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Do you need 41 megapixels? Our Nokia Lumia 1020 camera review
Peter M Ferenczi | Published: Aug 30, 2013 at 16:35:08 UTC349
With a DxOMark Mobile score of 74 the Nokia Lumia 1020 slots in at the number four spot in the DxOMark smartphone ranking, just below the Samsung Galaxy S4 and above the iPhone 5. However, the overall score is pulled down by a relatively low video score of 64 points. The photo score of 79 puts the 1020 in a joint second place with the Galaxy S4 in that category, behind its older brother, the Nokia 808.
The DxOMark team reports that the Nokia Lumia 1020 captures images with "excellent detail preservation both in low and bright light conditions, very low noise levels with no chroma component". "In extreme low light conditions, exposure stays good when other camera phones are failing". The Nokia's xenon flash also performs well, with "good exposure, color, white balance, texture and noise" and the DxO engineers found the 1020's AF to be fast and precise.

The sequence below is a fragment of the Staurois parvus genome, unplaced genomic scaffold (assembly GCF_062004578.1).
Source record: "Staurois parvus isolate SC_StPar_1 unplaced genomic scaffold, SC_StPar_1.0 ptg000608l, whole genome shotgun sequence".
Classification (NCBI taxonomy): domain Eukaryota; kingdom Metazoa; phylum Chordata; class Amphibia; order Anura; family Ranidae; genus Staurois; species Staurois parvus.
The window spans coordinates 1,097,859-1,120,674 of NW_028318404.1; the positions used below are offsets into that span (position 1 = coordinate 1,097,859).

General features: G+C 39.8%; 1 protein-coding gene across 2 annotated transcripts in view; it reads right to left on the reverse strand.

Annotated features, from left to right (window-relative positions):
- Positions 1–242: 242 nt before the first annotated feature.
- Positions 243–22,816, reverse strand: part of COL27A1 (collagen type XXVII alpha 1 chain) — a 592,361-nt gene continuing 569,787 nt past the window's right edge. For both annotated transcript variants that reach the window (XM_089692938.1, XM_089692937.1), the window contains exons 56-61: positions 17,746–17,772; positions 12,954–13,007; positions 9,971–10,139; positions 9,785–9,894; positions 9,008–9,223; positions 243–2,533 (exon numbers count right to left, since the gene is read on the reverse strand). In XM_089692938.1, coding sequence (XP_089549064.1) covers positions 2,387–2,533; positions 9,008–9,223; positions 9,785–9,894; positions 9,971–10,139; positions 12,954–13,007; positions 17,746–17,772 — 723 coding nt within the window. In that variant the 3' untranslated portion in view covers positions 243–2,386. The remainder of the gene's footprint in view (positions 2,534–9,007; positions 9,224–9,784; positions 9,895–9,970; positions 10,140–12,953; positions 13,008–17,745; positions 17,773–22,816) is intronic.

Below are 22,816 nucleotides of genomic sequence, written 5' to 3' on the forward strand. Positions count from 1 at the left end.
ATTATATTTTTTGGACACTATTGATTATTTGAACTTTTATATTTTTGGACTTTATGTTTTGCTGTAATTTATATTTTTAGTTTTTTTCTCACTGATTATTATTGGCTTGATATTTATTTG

On the downside there is "strong color shading with indoor lighting and sometimes outdoors", "in low light conditions, exposure is too long which may cause motion blur", "images are sometimes slightly underexposed outdoors", white balance sometimes produces blue cast outdoors or with fluorescent lightings" and there is "strong flare noticeable in presence of a strong light source".
In video mode, DxOMark's engineers reported that the Nokia Lumia 1020 renders "good textures in bright light conditions" but there is also "strong row noise", "visible blocking artifacts" and "walking movements are not corrected by the video stabilization". "Autofocus oscillations are visible during refocusing" and "over-correction of the video stabilization when the device is on tripod" were observed.
Color, Exposure and Contrast
The DxOMark team found that on the Nokia Lumia 1020 "in extreme low light, the exposure stays good thanks to longer exposure time" and the images show "pleasant colors outdoors".